Frenemies: BMW and Daimler Team Up on Mobility, Remain Foes in the Showroom
As the marketplace evolves and the rise of “mobility” threatens to lock laggard automakers out of new revenue streams, old rivals are coming together to get out ahead of the competition. Take BMW and Daimler, for example. The German companies, normally embroiled in high-end sales combat, have cosied up to each other in recent years.
While they’re not sharing platforms and engines, the two do feel there’s benefits in joining forces on mobility. By mobility, we mean carsharing and all that sexy stuff you can’t get enough of. A pact between the two rivals came last March.
On Friday, the two automakers released the details of their mobility partnership, announcing five joint ventures funded by a combined $1.13 billion investment.
Safety Advocates Getting Testy Over Automotive Apps, Consumer Data
Automakers began hunting for new revenue streams about two milliseconds after realizing they could put the internet into vehicles. While the earliest endeavors involved ride-sharing applications and new infotainment features, companies are now beginning to see new opportunities via automotive e-commerce, data acquisition, and in-car marketing.
However, the delivery system used for these new sources of revenue pose a legitimate safety concern. Distracted driving is on the rise and shopping while behind the wheel isn’t likely to remedy the situation.
No Parking Required: Waymo Launches Shuttle Service to Walmart
Remember how everyone talked about autonomous vehicles like they would deliver humanity into a cleaner, safer future where all the disgusting trappings of our past would be a distant memory? It’s not playing out quite like that. In fact, as the reality of self-driving cars inches ever closer, we’re seeing weird corporate partnerships and companies looking to make a buck anywhere they can as the consumer serves double duty as master and commodity.
If you need a present-day example, look no further. Waymo, the autonomous arm of Google parent Alphabet Inc., is launching a pilot program this summer that intends to shuttle passengers to Walmart and other partner locales. Members of the firm’s “early rider program” will be able to catch a ride to the retail outlet after using its online component to place an order (which qualifies them for discounts in the future).
While the goods are being prepared at the store, Waymo will dispatch a self-driving Chrysler Pacifica to the customer in order to bring them to it — sort of like a reverse delivery service. However, Walmart is far from the only corporate partner Waymo has right now.
Japan's SoftBank Dumps Cash Into America's Autonomous Vehicles, Sets GM Deadline for 2019
Several months after procuring a large ownership stake in Uber, SoftBank has placed $2.5 billion into General Motors’ self-driving program. The automaker intends to begin deploying autonomous vehicles next year and CEO Mary Barra says her company will invest $1.1 billion of its own funds into the effort to ensure the timeline is adhered to.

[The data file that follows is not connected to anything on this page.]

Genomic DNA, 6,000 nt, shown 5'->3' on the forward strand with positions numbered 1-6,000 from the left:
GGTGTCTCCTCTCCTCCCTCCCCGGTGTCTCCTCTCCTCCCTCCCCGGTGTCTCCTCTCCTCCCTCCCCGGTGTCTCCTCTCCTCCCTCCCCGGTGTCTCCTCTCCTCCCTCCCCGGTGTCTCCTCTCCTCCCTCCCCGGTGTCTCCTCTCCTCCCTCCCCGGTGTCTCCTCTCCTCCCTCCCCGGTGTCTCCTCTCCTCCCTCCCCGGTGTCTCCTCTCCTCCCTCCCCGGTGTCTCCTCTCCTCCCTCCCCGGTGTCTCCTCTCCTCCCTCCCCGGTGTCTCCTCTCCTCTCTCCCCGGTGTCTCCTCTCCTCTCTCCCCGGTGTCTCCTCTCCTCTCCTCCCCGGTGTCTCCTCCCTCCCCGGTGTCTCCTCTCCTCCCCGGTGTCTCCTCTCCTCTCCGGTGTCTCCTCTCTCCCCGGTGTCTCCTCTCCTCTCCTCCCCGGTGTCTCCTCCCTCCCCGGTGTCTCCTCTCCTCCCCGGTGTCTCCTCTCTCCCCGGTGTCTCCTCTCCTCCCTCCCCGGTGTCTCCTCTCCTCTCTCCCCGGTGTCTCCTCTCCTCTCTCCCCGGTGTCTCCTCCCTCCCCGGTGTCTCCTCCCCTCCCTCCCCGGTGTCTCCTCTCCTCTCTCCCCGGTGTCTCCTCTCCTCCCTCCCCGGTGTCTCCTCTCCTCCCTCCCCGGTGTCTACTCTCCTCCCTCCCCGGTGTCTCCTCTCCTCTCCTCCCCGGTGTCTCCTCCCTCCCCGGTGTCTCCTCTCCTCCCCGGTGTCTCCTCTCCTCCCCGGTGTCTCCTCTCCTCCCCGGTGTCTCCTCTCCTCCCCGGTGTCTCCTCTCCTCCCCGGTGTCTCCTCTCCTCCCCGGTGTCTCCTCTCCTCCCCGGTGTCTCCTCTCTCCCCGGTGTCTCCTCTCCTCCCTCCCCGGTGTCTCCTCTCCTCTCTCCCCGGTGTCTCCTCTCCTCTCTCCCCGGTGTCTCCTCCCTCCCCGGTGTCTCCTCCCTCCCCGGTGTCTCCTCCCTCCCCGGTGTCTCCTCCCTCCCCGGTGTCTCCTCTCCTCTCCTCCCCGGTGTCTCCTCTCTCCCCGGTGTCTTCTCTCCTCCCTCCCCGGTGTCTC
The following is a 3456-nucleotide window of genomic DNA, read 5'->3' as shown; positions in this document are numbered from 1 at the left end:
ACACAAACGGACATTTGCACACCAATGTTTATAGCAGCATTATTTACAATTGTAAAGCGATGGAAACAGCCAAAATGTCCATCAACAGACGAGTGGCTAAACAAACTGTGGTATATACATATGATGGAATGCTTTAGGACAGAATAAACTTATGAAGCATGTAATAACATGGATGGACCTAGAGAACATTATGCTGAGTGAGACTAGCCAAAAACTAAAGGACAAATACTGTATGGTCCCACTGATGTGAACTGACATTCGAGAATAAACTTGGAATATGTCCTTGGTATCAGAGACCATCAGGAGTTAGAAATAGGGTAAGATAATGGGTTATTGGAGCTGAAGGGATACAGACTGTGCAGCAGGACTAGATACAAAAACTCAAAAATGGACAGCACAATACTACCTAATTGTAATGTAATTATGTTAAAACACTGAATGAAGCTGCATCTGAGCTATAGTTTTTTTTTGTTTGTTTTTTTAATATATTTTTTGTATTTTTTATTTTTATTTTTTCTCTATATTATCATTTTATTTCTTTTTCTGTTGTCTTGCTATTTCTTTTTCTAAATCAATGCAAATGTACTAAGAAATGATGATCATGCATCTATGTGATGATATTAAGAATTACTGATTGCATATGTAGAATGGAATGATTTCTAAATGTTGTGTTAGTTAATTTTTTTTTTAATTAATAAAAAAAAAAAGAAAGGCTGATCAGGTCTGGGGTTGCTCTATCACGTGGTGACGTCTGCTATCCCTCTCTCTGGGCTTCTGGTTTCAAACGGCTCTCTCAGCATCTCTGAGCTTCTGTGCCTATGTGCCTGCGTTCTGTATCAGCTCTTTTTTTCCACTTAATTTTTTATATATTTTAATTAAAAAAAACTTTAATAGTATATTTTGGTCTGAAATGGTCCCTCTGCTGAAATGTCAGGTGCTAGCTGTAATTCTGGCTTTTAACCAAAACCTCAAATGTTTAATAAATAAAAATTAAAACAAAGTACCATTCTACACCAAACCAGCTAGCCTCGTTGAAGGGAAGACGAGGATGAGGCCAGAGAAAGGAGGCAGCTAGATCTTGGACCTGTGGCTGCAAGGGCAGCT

Thanks to the hefty investment from SoftBank’s Vision Fund, the Japanese holding company now owns roughly 20 percent of General Motors’ tech subsidiary, known as Cruise Automation. While tech firms and automakers have been driving hard to surpass each other in terms of autonomous development for years, GM currently appears to have the most riding on the hardware.
GM Revamps OnStar: Take a Long Look In the Mirror
When General Motors first deployed OnStar, it was a little more than an emergency services hotline. Drivers in need could tap a blue button on their rearview mirror and immediately get in contact with an operator. The system could also do this automatically in the event of a crash. OnStar later introduced anti-theft measures, turn-by-turn navigation, and remote access as part of a subscription plan.
However, with General Motors seeing dollar signs wherever connectivity is involved, the automaker wants to retool the system. OnStar will continue offering existing services, but GM is changing the subscription model and placing a new emphasis on data acquisition. The good news is that the tiered payment model will offer more features starting in May. Unfortunately, some those amenities used to be free and those fed up with companies selling your data or paranoid about Orwellian Big Brother scenarios might be less enthusiastic about the long-term corporate vision.
Waymo Partners With Lyft to Give Uber the Middle Finger
Waymo, the autonomous automotive firm owned by Google parent Alphabet, and Uber’s chief ride-hailing rival Lyft have entered into a self-driving partnership — seemingly to do little more than stick it to Big U.
Lyft is already in a partnership with General Motors to produce computer-controlled Chevrolet test vehicles in 2018, while Waymo has a deal with Fiat Chrysler to use the Pacifica as its primary R&D platform. It’s difficult to parse out what the two can offer each other beyond a mutual hatred for Uber. Business partnerships can rarely be distilled down to a disdain of a third party but, in this instance, that certainly makes the most sense.
Despite being involved in litigations with Waymo that could result in a total shutdown of its autonomous development efforts, Uber has the largest ride-sharing fleet of any company and is positioned near the front of the self-driving race. Meanwhile, Lyft has only just entered the self-driving arena.